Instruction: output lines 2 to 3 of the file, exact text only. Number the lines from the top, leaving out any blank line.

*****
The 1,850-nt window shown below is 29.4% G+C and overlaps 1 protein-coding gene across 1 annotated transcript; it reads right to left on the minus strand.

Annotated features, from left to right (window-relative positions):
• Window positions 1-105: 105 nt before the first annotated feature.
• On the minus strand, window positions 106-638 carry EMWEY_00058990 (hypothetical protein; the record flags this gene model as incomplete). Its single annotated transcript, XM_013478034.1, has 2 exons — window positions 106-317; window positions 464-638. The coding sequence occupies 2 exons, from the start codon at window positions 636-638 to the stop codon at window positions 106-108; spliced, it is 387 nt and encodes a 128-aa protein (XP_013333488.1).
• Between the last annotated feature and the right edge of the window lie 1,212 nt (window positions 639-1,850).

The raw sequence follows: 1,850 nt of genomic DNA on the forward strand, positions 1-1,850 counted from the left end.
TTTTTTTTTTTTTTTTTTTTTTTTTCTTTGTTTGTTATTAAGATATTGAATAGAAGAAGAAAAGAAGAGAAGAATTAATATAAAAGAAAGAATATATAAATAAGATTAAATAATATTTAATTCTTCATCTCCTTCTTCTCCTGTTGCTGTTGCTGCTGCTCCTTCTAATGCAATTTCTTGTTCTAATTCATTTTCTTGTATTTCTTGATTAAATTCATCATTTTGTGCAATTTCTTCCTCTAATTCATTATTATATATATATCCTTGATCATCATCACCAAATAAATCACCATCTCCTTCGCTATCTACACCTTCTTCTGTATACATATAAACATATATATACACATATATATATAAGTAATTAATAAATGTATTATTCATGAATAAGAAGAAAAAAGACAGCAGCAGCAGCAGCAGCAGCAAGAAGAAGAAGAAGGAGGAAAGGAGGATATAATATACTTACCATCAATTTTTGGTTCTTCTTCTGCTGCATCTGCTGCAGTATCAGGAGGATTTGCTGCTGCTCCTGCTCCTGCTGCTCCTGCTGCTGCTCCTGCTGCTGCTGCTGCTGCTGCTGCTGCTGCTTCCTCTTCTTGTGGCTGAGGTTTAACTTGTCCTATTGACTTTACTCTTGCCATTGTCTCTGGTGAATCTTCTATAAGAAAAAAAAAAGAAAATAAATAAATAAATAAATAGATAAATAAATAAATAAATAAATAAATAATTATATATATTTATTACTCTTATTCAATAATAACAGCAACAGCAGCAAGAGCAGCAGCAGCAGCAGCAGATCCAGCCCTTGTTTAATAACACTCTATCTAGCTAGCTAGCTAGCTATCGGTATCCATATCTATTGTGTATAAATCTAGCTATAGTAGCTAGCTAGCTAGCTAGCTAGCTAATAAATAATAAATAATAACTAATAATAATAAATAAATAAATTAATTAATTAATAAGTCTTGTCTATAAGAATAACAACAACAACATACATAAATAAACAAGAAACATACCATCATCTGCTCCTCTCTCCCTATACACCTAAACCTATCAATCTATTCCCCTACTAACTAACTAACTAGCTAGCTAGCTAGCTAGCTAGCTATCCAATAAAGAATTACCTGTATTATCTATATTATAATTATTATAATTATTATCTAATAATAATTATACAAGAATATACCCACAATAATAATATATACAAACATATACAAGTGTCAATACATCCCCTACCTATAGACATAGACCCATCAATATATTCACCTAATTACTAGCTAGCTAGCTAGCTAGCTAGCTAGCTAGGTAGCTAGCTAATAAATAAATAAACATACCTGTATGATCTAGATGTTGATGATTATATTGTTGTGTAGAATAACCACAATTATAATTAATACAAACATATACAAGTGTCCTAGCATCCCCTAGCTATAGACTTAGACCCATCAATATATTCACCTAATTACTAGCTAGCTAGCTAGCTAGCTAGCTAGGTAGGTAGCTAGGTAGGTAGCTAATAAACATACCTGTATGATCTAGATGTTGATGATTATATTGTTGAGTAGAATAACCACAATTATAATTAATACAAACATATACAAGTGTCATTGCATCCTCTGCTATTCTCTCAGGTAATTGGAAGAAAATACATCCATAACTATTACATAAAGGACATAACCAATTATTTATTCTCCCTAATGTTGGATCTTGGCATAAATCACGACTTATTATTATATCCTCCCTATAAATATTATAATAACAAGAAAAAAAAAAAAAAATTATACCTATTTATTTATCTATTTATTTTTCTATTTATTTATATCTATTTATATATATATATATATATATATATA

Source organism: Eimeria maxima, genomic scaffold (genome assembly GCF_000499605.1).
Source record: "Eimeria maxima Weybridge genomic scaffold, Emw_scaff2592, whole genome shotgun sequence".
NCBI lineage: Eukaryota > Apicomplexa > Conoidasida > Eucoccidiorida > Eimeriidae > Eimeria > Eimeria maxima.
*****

Annotated features, from left to right (window-relative positions):
• Window positions 1-105: 105 nt before the first annotated feature.